The emigrant communities of Latvia : national identity, transnational belonging, and diaspora politics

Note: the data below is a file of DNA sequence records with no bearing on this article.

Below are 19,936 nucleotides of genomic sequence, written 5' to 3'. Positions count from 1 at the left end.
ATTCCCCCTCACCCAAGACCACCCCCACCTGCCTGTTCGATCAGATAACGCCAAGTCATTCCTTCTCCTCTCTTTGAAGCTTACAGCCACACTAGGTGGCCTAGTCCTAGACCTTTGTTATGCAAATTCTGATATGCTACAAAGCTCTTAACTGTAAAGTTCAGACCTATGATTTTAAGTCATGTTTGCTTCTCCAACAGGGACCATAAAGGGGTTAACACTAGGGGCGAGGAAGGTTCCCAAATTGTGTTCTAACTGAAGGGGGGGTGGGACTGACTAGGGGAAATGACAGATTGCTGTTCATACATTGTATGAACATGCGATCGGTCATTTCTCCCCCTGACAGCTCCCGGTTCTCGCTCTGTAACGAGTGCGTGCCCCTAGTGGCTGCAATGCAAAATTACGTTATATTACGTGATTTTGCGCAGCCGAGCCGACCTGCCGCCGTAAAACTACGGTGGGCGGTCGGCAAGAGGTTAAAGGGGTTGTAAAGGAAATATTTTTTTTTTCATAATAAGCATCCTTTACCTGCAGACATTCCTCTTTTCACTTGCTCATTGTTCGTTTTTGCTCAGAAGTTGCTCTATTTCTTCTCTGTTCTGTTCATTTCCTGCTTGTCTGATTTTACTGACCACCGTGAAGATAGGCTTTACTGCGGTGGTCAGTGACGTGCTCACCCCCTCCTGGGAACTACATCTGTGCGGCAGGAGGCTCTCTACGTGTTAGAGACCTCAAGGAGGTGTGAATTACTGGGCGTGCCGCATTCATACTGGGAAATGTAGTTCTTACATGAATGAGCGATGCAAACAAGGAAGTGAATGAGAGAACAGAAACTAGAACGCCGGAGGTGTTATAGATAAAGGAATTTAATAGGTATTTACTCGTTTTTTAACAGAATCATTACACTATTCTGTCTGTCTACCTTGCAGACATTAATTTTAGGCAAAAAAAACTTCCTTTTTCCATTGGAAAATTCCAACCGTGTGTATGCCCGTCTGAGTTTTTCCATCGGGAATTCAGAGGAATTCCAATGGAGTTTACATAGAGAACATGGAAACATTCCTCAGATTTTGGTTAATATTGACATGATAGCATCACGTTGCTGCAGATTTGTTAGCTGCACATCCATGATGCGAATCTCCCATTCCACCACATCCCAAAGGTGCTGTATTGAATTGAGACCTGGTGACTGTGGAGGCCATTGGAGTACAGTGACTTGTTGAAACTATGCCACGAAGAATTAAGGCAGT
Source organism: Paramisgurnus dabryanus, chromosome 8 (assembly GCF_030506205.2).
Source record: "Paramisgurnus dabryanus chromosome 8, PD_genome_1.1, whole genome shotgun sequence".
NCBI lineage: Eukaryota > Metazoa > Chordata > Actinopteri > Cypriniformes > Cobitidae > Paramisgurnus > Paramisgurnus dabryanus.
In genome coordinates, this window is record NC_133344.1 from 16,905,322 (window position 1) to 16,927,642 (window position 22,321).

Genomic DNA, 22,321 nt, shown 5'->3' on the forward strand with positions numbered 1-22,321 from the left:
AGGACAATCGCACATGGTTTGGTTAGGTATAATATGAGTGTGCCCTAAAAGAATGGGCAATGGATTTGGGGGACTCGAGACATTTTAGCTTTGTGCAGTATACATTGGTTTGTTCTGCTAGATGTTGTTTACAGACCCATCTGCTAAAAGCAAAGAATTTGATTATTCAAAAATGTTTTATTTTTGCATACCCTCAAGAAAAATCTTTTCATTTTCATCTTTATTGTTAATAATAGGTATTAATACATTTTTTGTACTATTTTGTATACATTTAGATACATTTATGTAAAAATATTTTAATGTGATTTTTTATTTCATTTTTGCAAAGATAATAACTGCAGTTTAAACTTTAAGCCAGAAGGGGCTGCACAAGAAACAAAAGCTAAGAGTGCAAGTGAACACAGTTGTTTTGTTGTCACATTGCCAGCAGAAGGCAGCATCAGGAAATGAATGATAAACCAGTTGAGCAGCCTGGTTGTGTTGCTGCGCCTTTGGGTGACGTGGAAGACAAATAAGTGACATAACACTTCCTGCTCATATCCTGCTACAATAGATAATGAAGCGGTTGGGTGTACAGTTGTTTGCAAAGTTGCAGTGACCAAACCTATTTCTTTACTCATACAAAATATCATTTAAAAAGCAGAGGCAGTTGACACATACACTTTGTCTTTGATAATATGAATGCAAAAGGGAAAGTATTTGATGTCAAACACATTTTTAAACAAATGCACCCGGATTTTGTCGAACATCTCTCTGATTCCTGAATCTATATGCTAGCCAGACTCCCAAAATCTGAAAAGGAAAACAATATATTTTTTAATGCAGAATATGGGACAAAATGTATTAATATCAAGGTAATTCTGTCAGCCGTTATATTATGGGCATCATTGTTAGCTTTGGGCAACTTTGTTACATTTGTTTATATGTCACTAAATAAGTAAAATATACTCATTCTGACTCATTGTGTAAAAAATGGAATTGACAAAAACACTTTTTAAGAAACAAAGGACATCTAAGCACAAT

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This volume contributes to research on migration from Latvia, a country in Central Eastern Europe (CEE), following the fall of the Iron Curtain in 1991. The experi- ence of independent Latvia with borders opening up to the world and more specifi- cally to the West has turned out to be both a rewarding and wounding experience for communities in the country. On the rewarding side, individuals have gained lib- erty – an ability to travel the world freely, to see and live in the countries which were beyond the closed doors of the Soviet Union just some decades ago. This freedom, however, has also brought the sense of cost to the society – people are going abroad as if dissolving into other worlds, away from their small homeland. The context of decreasing birth rates and ageing in the country seems to amplify a feeling of loss which is supported by hard evidence. Research shows a worrying 17% decline in Latvia’s population between 2000 and 2013. One third of this is due to declining birth rates and two-thirds is caused by emigration (Hazans 2016). This situation has turned out to be hurtful experience for communities in Latvia causing a heightened sense of grief especially during the Great Recession which shook the country at the end of the first decade of the twenty-first century. By 2013 the feeling of crises even larger than the economic downturn came to a head in Latvian society, pushing the government for the first time in the history of independent Latvia to recognise the migration of the country’s nationals and to acknowledge diaspora politics as an important item on the national policy agenda.
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